ABHI Membership

ABHI Brexit Update: After the Clock is Ticking (Backwards)

Greetings one and all! I trust you have summered well thus far. It has been the conspicuous wealth of the Costa Smeralda, and, of course, the rugged beauty of the Wild West of Cornwall for us. Very well fed we have been too. Our favourite old Penwithian haunts in particular, delivered in some style. As, I have to say, did Paul Bristow, Steve Bridges and Joe Gatewood, who have been keeping you informed and entertained in equal measure these past few weeks. I do hope you enjoyed their musings as much as I did.

Not, alas, affording anything like the same level of satisfaction have been our cricketers. It is as if the Australians have taken umbrage at the mugging of their antipodean neighbours by England in the final of the shorter form World Cup, and now that proper stuff has started, they are exacting savage vengeance.

One commentator has suggested it is all rather retro and I tend to agree. Much of my earlier life featured drubbing after drubbing handed out by the men in Baggy Greens, with the odd, glorious exception courtesy of a Freddie or an Iron Bottom. Much of my earlier life also featured Conservative administrations arguing amongst themselves about Europe. As you know, I am a big fan of virtually the entirety of BBC Radio 4’s output, but the programme “The Long View” is becoming the increasingly poignant jewel in the station’s crown. Nothing under the sun is new.

Speaking of which, in what I suppose is an understandable if not particularly original move, Boris has bought himself a Brexit countdown clock. I saw a picture of James Cleverly in front of the thing the other day, grinning and pointing at it as if it were anticipating nothing of more significance than the arrival of the Beaujolais Nouveau. Perhaps that was the Tory Party Chairman’s own nod to unwelcome nostalgia. What is baffling me a bit about it is that it is set to stop at 11pm on 31st October. Maybe Boris is sending a subliminal message to himself to get the job done on time, or maybe he is thinking of using the moment to announce his resignation live on Newsnight after he and his mates have turned over the Westminster Arms and the private room at the back of Shepherd’s during a Bullingdon Club reunion.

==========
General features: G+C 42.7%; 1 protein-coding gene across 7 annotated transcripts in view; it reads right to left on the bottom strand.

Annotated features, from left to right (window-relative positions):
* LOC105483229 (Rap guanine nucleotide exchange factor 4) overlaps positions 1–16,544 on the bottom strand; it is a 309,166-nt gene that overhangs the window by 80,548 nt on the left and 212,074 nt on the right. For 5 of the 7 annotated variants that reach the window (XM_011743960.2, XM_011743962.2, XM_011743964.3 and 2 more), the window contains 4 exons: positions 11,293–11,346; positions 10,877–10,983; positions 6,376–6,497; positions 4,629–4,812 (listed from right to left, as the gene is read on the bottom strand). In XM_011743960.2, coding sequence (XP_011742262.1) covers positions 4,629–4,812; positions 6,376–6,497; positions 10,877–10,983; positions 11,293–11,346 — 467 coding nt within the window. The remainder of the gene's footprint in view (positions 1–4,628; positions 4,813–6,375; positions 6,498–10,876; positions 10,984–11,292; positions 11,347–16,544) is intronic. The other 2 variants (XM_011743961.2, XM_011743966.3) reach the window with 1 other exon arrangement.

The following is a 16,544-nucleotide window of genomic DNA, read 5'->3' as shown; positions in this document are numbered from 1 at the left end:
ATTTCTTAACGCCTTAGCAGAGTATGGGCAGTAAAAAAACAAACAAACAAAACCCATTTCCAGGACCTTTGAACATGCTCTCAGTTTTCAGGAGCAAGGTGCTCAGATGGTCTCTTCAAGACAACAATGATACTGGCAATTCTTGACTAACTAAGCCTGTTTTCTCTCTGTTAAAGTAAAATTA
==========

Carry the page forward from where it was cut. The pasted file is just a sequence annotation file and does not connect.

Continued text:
If you have been spending too much time, that is any time at all, digesting the nonsense from the drooling, baying, desperate for bad news pack that is our press corps, you would be convinced that the clock was counting down to no deal. Even a simple statement of fact from the EU that there is already a Withdrawal Agreement in place is being taken as evidence that Europe itself wants a no deal. It is keeping Michael Gove, a man I just cannot take seriously, happy at least. He is blaming the Europeans. What he is blaming the Europeans for I am not clear about, but he is blaming the Europeans all the same. Matt, still, although I am not sure how happy he is about it, Health Secretary, Hancock, is on record as saying that he does not believe that Parliament is able to stop a no deal. I have to say I do not agree with our young friend entirely there. One of the things we have learnt in all of this is that the fact we do not have a written Constitution means that nobody, by definition, is an expert on our Constitution. Things have happened that could not have been anticipated. Parliamentary instruments, that not even the Government knew existed, have been used to thwart the Government. Despite all sorts of skullduggery to unseat him, John Bercow remains in the Speaker’s Chair and he remains a fiercely outspoken guardian of parliamentary democracy. The previous Prime Minister gave the impression at times during the past year or so that she was indestructible, it could be that Speaker Bercow actually is. He has started flexing his muscles about no deal as have the courts. Parliament remains overwhelmingly opposed to no deal, perhaps more so than ever. One thing I can be absolutely certain of is that if the Government attempts to impose its will, the response of the House will be spectacular, and it will be sustained.